Sorry that I don't have the time nor bandwith to argue the old stuff re expectation bias, blind studies, anecdotal experience. I CAN tell you that in the 70's I had extensive experience with molded and machined very expensive PVDF (fluorocarbon) structures used in laboratory measurement tools. We noticed that these structures migrated slightly over many months, sometimes even cracking!
Thermally retreating the product housings before or after assembly resolved the problem. End users (hospitals, research labs) were advised a DIY in-house corrective procedure. Som I learned that although we knew that softer "Teflons" indeed "cold-flow", even the very hard and supposedly completely inert iterations migrated across time unless the formative stresses were released.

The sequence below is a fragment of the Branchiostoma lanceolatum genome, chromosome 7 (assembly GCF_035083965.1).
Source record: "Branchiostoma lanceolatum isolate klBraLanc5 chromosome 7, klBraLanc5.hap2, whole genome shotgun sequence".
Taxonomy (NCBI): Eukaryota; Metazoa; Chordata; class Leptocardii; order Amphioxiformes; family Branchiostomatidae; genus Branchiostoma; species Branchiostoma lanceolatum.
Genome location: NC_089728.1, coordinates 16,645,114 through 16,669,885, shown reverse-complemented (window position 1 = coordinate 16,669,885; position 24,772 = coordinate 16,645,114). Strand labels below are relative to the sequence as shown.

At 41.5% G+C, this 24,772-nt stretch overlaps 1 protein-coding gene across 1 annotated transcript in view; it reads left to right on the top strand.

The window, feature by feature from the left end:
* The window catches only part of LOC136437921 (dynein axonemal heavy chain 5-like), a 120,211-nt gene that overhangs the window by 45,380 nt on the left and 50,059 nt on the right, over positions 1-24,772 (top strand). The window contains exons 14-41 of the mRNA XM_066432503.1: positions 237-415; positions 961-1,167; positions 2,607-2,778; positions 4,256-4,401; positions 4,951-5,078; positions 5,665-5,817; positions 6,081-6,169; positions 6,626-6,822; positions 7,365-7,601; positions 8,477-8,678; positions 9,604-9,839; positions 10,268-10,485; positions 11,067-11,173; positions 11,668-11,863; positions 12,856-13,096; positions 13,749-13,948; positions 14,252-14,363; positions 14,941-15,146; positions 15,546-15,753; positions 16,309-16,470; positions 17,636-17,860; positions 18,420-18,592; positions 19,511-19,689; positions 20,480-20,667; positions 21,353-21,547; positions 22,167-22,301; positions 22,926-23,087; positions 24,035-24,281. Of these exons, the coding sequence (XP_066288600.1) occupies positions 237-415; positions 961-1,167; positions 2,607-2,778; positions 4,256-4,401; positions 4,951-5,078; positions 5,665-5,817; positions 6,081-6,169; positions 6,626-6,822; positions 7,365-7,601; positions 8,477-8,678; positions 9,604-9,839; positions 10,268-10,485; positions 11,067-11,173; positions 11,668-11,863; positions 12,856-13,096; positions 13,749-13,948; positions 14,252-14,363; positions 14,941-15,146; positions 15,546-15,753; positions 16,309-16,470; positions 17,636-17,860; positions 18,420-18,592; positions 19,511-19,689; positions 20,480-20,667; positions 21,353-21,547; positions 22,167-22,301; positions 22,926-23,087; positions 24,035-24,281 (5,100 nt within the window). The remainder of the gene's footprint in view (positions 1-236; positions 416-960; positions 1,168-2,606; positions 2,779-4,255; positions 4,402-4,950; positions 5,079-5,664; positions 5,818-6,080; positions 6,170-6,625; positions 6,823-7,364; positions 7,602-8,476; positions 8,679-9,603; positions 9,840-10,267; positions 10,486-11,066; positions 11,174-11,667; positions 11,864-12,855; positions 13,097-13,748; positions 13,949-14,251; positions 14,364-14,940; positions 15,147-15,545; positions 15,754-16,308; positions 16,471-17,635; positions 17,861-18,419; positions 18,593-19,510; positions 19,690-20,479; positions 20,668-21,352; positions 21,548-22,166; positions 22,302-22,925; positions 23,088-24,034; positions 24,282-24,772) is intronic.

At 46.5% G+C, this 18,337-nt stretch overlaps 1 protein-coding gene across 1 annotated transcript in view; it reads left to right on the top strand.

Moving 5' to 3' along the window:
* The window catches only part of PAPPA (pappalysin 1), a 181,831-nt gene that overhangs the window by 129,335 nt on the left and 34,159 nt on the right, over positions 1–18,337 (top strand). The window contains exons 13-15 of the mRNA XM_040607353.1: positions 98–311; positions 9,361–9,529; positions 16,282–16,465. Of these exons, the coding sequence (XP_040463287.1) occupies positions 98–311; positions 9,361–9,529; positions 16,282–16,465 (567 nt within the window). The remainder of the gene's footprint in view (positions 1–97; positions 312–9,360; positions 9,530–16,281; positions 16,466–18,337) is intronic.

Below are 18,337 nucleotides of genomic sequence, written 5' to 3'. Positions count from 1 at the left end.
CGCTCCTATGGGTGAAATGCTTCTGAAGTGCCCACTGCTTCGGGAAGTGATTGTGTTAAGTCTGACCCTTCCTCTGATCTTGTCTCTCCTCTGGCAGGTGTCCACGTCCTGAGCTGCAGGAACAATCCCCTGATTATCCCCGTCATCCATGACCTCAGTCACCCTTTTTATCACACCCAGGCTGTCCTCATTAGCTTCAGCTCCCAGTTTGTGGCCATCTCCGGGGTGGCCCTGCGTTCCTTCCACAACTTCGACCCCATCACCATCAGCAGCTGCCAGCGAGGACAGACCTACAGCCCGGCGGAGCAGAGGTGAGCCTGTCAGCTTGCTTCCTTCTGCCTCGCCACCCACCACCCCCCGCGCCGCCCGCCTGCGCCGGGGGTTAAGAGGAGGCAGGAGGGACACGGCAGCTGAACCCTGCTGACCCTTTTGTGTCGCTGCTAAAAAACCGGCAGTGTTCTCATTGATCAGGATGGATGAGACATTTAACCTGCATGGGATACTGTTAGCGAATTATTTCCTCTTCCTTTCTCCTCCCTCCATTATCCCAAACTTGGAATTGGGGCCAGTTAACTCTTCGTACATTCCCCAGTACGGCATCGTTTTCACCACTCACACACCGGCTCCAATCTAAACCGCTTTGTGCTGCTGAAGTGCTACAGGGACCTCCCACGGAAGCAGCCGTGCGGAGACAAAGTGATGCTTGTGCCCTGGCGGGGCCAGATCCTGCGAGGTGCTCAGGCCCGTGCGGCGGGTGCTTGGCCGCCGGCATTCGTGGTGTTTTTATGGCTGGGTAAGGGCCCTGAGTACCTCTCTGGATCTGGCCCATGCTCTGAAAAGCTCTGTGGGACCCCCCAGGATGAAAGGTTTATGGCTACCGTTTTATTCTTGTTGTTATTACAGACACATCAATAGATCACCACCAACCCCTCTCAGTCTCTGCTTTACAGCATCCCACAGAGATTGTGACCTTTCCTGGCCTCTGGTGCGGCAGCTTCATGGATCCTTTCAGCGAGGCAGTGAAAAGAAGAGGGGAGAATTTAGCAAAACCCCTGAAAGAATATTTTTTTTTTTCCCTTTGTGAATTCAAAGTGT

So when I provided a few hundred A'goners cheap all-Teflon power cables, boxes, and DIY Kits years ago I took the trouble to thermally process the raw Cu/Teflon cable to assure no audible break-in from a non-fully cured dielectric. My contenbtion is that the conductive metals used in our audiophilia aren't what require burn-in, but the associated dielectrics. Too bad we couldn't just build devices without ANY insulation, eh?